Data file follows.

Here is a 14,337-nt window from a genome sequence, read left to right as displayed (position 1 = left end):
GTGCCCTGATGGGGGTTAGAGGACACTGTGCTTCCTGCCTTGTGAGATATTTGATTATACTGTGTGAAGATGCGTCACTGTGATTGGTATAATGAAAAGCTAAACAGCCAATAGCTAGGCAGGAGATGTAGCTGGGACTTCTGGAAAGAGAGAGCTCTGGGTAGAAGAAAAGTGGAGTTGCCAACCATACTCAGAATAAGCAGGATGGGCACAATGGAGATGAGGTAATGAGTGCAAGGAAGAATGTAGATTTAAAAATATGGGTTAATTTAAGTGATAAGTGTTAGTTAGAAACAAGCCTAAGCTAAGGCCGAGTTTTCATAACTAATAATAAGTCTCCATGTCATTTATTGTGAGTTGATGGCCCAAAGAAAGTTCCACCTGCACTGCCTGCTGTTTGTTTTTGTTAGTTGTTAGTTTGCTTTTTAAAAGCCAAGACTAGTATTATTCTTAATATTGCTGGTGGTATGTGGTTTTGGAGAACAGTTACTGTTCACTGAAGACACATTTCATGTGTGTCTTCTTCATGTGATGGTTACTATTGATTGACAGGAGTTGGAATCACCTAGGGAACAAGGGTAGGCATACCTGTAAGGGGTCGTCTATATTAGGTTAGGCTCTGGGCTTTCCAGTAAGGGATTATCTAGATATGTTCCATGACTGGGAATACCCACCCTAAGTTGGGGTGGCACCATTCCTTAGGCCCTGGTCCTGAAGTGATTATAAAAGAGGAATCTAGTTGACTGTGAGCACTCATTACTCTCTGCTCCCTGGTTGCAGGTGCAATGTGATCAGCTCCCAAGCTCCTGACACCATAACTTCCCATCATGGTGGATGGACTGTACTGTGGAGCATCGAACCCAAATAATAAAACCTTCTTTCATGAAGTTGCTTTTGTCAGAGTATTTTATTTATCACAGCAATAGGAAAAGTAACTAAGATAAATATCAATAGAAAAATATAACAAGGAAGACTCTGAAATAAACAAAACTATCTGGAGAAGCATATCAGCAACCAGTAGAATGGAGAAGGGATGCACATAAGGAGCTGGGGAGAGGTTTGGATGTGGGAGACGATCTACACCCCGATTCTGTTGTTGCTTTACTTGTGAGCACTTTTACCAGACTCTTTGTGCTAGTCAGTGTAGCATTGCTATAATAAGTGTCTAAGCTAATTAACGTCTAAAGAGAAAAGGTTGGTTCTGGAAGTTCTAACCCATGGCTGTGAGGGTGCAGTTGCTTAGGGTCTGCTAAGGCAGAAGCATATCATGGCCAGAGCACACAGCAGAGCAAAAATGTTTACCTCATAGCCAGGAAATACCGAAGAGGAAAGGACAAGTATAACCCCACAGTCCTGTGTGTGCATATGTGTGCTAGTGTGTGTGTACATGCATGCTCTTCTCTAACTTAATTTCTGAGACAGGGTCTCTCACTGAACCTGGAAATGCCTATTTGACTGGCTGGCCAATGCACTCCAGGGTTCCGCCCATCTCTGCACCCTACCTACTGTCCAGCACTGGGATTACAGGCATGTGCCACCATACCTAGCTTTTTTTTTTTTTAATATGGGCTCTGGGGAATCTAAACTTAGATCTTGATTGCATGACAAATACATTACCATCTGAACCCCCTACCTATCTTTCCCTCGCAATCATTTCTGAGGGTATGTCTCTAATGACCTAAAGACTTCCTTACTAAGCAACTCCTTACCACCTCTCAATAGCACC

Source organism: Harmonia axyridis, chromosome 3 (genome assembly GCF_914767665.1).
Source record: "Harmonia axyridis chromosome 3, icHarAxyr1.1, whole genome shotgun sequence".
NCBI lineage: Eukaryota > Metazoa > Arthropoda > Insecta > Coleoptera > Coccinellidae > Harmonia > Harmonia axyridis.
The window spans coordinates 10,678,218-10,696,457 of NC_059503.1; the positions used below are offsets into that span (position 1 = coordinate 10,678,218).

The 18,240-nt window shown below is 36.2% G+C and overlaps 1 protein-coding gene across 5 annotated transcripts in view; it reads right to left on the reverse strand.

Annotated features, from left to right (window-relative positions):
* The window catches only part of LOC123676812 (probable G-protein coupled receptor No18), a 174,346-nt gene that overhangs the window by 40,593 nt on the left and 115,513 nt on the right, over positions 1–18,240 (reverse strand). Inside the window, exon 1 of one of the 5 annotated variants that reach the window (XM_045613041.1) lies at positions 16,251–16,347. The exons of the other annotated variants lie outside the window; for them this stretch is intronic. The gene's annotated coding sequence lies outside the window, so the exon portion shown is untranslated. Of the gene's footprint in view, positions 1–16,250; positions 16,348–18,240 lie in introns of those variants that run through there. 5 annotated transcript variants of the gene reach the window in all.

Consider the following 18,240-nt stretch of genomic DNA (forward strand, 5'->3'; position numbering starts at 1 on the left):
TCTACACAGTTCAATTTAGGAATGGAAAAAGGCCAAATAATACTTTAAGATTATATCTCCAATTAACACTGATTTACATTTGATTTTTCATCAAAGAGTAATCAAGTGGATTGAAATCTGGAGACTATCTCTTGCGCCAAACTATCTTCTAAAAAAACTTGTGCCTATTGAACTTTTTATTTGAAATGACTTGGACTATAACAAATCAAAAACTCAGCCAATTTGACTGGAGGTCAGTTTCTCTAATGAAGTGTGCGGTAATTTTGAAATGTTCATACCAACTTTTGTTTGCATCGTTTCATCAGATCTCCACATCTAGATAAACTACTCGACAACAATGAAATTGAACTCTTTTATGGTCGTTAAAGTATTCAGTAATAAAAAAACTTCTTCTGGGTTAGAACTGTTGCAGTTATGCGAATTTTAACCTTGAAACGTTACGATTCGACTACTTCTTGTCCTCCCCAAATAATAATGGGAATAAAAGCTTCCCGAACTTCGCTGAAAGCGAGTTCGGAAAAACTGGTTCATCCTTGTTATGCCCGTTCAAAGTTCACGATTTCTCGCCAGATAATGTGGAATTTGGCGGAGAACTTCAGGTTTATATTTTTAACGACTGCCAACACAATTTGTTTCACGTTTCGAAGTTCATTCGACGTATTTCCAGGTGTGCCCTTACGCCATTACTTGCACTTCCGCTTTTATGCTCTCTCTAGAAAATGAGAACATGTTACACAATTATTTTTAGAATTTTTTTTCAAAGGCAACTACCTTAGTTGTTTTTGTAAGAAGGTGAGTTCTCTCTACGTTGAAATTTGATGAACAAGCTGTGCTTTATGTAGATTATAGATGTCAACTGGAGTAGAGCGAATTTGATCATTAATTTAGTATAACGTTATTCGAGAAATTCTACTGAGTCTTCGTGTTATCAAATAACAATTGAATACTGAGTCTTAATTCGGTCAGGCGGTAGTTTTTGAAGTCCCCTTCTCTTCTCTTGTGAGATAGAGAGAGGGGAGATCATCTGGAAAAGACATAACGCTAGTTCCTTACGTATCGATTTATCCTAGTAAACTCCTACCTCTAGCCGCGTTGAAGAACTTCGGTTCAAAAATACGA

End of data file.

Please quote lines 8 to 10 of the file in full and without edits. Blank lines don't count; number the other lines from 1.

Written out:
Annotated features, from left to right (window-relative positions):
* The window catches only part of LOC123676812 (probable G-protein coupled receptor No18), a 174,346-nt gene that overhangs the window by 40,593 nt on the left and 115,513 nt on the right, over positions 1–18,240 (reverse strand). Inside the window, exon 1 of one of the 5 annotated variants that reach the window (XM_045613041.1) lies at positions 16,251–16,347. The exons of the other annotated variants lie outside the window; for them this stretch is intronic. The gene's annotated coding sequence lies outside the window, so the exon portion shown is untranslated. Of the gene's footprint in view, positions 1–16,250; positions 16,348–18,240 lie in introns of those variants that run through there. 5 annotated transcript variants of the gene reach the window in all.

Consider the following 18,240-nt stretch of genomic DNA (forward strand, 5'->3'; position numbering starts at 1 on the left):